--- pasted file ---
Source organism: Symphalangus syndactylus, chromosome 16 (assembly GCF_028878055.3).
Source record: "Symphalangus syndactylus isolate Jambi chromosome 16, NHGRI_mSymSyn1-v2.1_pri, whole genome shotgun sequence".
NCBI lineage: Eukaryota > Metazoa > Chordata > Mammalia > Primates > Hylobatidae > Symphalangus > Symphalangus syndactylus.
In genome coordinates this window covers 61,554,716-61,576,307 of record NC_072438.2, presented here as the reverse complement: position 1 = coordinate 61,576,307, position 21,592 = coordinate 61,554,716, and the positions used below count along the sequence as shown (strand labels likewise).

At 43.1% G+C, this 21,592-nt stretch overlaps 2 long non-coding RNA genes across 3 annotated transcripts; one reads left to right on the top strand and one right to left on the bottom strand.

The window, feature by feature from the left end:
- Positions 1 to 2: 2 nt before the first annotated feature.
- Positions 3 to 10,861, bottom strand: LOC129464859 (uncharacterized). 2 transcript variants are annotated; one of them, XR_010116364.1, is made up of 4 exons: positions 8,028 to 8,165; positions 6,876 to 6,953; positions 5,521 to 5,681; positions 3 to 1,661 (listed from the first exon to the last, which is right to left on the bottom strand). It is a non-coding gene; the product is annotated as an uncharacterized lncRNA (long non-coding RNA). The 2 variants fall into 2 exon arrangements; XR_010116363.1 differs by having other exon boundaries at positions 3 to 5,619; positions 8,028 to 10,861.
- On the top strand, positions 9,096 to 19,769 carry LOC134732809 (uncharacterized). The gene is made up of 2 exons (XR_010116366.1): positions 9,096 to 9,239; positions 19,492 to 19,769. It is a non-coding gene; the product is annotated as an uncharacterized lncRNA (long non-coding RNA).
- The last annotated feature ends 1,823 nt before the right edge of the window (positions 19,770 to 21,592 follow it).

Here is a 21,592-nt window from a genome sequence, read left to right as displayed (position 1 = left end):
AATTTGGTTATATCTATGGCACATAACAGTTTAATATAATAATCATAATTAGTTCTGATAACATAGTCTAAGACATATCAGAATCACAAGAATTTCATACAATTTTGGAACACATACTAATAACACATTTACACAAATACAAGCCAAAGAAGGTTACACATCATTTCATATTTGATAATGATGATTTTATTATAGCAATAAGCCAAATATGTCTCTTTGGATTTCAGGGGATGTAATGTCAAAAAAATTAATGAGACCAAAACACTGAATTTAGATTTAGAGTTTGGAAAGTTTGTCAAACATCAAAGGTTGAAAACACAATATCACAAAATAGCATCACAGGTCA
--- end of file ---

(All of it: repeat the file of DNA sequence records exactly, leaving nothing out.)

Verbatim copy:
Source organism: Symphalangus syndactylus, chromosome 16 (assembly GCF_028878055.3).
Source record: "Symphalangus syndactylus isolate Jambi chromosome 16, NHGRI_mSymSyn1-v2.1_pri, whole genome shotgun sequence".
NCBI lineage: Eukaryota > Metazoa > Chordata > Mammalia > Primates > Hylobatidae > Symphalangus > Symphalangus syndactylus.
In genome coordinates this window covers 61,554,716-61,576,307 of record NC_072438.2, presented here as the reverse complement: position 1 = coordinate 61,576,307, position 21,592 = coordinate 61,554,716, and the positions used below count along the sequence as shown (strand labels likewise).

At 43.1% G+C, this 21,592-nt stretch overlaps 2 long non-coding RNA genes across 3 annotated transcripts; one reads left to right on the top strand and one right to left on the bottom strand.

The window, feature by feature from the left end:
- Positions 1 to 2: 2 nt before the first annotated feature.
- Positions 3 to 10,861, bottom strand: LOC129464859 (uncharacterized). 2 transcript variants are annotated; one of them, XR_010116364.1, is made up of 4 exons: positions 8,028 to 8,165; positions 6,876 to 6,953; positions 5,521 to 5,681; positions 3 to 1,661 (listed from the first exon to the last, which is right to left on the bottom strand). It is a non-coding gene; the product is annotated as an uncharacterized lncRNA (long non-coding RNA). The 2 variants fall into 2 exon arrangements; XR_010116363.1 differs by having other exon boundaries at positions 3 to 5,619; positions 8,028 to 10,861.
- On the top strand, positions 9,096 to 19,769 carry LOC134732809 (uncharacterized). The gene is made up of 2 exons (XR_010116366.1): positions 9,096 to 9,239; positions 19,492 to 19,769. It is a non-coding gene; the product is annotated as an uncharacterized lncRNA (long non-coding RNA).
- The last annotated feature ends 1,823 nt before the right edge of the window (positions 19,770 to 21,592 follow it).

Here is a 21,592-nt window from a genome sequence, read left to right as displayed (position 1 = left end):
AATTTGGTTATATCTATGGCACATAACAGTTTAATATAATAATCATAATTAGTTCTGATAACATAGTCTAAGACATATCAGAATCACAAGAATTTCATACAATTTTGGAACACATACTAATAACACATTTACACAAATACAAGCCAAAGAAGGTTACACATCATTTCATATTTGATAATGATGATTTTATTATAGCAATAAGCCAAATATGTCTCTTTGGATTTCAGGGGATGTAATGTCAAAAAAATTAATGAGACCAAAACACTGAATTTAGATTTAGAGTTTGGAAAGTTTGTCAAACATCAAAGGTTGAAAACACAATATCACAAAATAGCATCACAGGTCA